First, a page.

On November 30, G. Wayne Clough, secretary of the Smithsonian Institution, ordered the removal of David Wojnarowicz’s A Fire in My Belly (1987) from display at the National Portrait Gallery. In addition, incoming Republican leaders in Congress urged that the entire exhibition, Hide/Seek: Difference and Desire in American Portraiture, be closed. Thankfully this did not happen.

Our government clearly needs to hear from you. At this critical time of federal budget planning—when sufficient funding for the Smithsonian museums may be in doubt—it is crucial that you let Capitol Hill know about your support for the visual arts, humanities, and art museums. CAA encourages you to register and take part in three upcoming events this winter and spring in Washington, DC: Museums Advocacy Day, Humanities Advocacy Day, and Arts Advocacy Day. At each, participants meet their senators and representatives in person to advocate for increased federal support of the National Endowment for the Arts, the National Endowment for the Humanities, and the Institute for Museum and Library Services.

Previous lobbying experience isn’t necessary. Training sessions and practice talks take place the day before the main events—that’s why, for example, Arts Advocacy Day is actually two days, not one. Participants are also prepped on the critical issues and the range of funding requested of Congress to support these federal agencies. It is at these training sessions where you meet—and network with—other advocates from your states. The main sponsoring organization for each event makes congressional appointments for you.

You may have mailed a letter or sent a prewritten email to your congressperson or senator before, but legislators have an algorithm of interest for pressing issues, in which a personal visit tops all other forms of communication. As citizen lobbyists, it’s also important to have a few specific examples about how arts funding has affected you: don’t be afraid to name-drop major cultural institutions—such as your city’s best-known museum or nonprofit art center—in your examples of why the visual arts matter in your state.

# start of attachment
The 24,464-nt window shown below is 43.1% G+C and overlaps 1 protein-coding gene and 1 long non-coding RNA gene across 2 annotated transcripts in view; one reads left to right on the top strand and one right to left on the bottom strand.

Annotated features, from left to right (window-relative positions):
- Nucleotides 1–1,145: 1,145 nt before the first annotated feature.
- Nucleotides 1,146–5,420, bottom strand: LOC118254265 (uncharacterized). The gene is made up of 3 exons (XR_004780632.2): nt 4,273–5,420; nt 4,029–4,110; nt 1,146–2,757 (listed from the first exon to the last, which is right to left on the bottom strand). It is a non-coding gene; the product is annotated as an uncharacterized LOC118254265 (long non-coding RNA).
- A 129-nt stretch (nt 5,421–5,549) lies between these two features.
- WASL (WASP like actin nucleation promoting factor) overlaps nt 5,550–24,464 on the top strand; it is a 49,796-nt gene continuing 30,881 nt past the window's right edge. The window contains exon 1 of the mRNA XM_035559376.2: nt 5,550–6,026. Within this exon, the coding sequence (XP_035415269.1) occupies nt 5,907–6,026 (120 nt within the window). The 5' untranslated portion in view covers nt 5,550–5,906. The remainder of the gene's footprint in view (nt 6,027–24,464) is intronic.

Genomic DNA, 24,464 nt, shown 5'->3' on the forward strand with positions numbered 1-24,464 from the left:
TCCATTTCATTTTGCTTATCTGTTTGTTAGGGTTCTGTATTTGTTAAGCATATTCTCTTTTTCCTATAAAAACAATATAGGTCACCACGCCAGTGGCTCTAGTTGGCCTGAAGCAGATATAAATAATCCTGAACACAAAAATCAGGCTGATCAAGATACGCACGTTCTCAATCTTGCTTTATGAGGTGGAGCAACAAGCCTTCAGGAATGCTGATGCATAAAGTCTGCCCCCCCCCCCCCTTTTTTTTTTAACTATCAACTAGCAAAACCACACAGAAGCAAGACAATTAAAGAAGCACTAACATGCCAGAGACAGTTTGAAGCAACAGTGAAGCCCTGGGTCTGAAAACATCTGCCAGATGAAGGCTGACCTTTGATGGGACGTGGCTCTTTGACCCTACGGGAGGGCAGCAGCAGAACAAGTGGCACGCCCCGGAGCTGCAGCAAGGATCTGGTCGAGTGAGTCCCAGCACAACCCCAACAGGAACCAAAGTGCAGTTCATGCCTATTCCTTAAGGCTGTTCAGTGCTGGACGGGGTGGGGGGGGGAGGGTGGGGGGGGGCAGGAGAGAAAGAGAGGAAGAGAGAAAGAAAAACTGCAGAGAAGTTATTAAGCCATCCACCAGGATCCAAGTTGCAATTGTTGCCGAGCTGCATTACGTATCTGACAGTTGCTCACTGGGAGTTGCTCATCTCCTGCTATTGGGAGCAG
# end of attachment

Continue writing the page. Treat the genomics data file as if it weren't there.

If you cannot attend the three advocacy days in person, please send an email or fax to your representatives expressing your concern about continued and increased funding for the visual arts. If you don’t know your representative or senators, you can look them up at www.congress.org.

Museums Advocacy Day

The American Association of Museums (AAM) leads Museums Advocacy Day, taking place February 28–March 1, 2011, with support from numerous other nonprofit organizations. AAM is developing the legislative agenda for this year’s event. Likely issues will include federal funding for museums, museums and federal education policy, and charitable giving issues affecting museums. The entire museum field is welcome to participate: staff, volunteers, trustees, students, and even museum enthusiasts. Museums Advocacy Day is the ideal chance for new and seasoned advocates to network with museum professionals from their state and to meet staff in congressional offices. Register online now.

Humanities Advocacy Day

The National Humanities Alliance (NHA) sponsors Humanities Advocacy Day, to be held March 7–8, 2011, in conjunction with its annual meeting. Scholars, higher education and association leaders, and policy makers will convene first at George Washington University for the conference and then on Capitol Hill for congressional visits and a reception. The preliminary program includes NHA’s annual business meeting for voting members, commentary on the postelection landscape, discussion of humanities funding and other policy issues, a luncheon and keynote address, and presentations of current work in the humanities. Learn more about registration.

Arts Advocacy Day

To be held April 4–5, 2011, Arts Advocacy Day is the only national event that brings together America’s cultural and civic organizations with hundreds of grassroots advocates, all of whom will underscore the importance of developing strong public policies and appropriating increased public funding for the arts. Sponsored by Americans for the Arts, the event starts at the Omni Shoreham Hotel on the first day, before advocates head to Capitol Hill on the second. Registration is open now.